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  • 14.
    Liebel, Grischa
    et al.
    Software Engineering Division, Chalmers / University of Gothenburg, Sweden.
    Marko, Nadja
    Virtual Vehicle Research Center, Graz, Austria.
    Tichy, Matthias
    Software Engineering Division, Chalmers / University of Gothenburg, Sweden.
    Leitner, Andrea
    Virtual Vehicle Research Center, Graz, Austria.
    Hansson, Jörgen
    University of Skövde, School of Informatics. University of Skövde, The Informatics Research Centre.
    Assessing the state-of-practice of model-based engineering in the embedded systems domain2014In: Model-Driven Engineering Languages and Systems: 17th International Conference, MODELS 2014, Valencia, Spain, September 28 – October 3, 2014. Proceedings / [ed] Juergen Dingel, Wolfram Schulte, Isidro Ramos, Silvia Abrahão, Emilio Insfran, Springer, 2014, p. 166-182Conference paper (Refereed)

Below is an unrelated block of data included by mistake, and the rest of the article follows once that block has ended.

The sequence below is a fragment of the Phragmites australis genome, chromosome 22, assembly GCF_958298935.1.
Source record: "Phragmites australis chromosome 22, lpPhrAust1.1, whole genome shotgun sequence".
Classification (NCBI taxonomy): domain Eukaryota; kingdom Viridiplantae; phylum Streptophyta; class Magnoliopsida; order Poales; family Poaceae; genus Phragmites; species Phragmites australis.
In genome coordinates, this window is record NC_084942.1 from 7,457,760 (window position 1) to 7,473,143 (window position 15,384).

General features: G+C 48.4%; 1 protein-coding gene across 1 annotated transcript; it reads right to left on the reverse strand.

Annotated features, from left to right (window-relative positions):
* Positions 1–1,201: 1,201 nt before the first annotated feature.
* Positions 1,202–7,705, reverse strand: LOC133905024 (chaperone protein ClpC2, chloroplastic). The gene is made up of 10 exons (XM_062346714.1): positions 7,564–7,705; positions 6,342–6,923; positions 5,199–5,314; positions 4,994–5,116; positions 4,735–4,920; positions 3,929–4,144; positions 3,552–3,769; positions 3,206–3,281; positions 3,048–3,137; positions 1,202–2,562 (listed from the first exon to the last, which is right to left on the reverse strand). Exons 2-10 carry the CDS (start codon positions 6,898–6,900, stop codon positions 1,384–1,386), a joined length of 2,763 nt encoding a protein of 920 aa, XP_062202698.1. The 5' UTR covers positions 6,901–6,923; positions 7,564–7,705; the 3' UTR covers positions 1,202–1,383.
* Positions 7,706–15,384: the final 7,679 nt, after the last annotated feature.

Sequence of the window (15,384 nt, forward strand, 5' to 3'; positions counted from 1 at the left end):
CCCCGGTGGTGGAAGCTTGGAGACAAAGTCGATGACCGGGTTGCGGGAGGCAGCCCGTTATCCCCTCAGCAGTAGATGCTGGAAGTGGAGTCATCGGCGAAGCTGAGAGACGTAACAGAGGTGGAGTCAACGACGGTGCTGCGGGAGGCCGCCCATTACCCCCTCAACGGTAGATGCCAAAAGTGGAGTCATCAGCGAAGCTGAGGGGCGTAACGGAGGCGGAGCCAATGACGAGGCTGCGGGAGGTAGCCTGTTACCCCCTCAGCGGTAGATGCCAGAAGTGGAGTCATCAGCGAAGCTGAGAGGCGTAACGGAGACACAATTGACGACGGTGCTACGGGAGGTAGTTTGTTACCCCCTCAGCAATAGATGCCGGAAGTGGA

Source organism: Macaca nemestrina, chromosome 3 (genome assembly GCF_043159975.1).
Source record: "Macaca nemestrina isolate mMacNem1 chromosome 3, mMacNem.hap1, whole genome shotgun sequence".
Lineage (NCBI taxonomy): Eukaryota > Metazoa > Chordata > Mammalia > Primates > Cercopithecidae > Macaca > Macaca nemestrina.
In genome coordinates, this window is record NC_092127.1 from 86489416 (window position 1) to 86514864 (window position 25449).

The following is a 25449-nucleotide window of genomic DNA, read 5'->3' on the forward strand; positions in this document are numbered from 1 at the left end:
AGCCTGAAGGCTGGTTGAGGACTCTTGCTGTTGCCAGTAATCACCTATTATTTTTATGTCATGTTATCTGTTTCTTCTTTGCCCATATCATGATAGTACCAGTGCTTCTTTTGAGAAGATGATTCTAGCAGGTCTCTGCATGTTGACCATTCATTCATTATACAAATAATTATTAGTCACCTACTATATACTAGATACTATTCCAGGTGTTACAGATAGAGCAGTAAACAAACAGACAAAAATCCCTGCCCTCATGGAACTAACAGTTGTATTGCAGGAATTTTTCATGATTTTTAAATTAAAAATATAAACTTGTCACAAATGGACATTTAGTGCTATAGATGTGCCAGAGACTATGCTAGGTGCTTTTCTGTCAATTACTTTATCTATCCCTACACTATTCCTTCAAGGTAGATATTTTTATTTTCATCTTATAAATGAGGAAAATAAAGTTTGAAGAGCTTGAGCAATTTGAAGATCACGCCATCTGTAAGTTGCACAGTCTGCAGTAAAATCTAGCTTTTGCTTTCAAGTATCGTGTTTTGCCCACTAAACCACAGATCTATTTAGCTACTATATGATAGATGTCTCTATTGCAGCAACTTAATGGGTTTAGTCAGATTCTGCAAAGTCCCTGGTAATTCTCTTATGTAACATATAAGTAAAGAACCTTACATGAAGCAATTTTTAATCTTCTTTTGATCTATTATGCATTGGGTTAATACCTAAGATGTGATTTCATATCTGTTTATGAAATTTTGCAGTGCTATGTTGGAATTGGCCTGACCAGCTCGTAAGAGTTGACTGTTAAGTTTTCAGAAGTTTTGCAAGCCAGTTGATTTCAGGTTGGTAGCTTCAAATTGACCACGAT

Abstract [en]

    Abstract Model-Based Engineering (MBE) aims at increasing the effectiveness of engineering by using models as key artifacts in the development process. While empirical studies on the use and the effects of MBE in industry exist, there is only little work targeting the embedded systems domain. We contribute to the body of knowledge with a study on the use and the assessment of MBE in that particular domain. We collected quantitative data from 112 subjects, mostly professionals working with MBE, with the goal to assess the ...

  • 15.
    Mellin, Jonas
    et al.
    University of Skövde, School of Informatics. University of Skövde, The Informatics Research Centre.
    Andler, Sten F.
    University of Skövde, School of Informatics. University of Skövde, The Informatics Research Centre.
    The effect of optimizing engine control on fuel consumption and roll amplitude in ocean-going vessels: An experimental study2015Report (Other academic)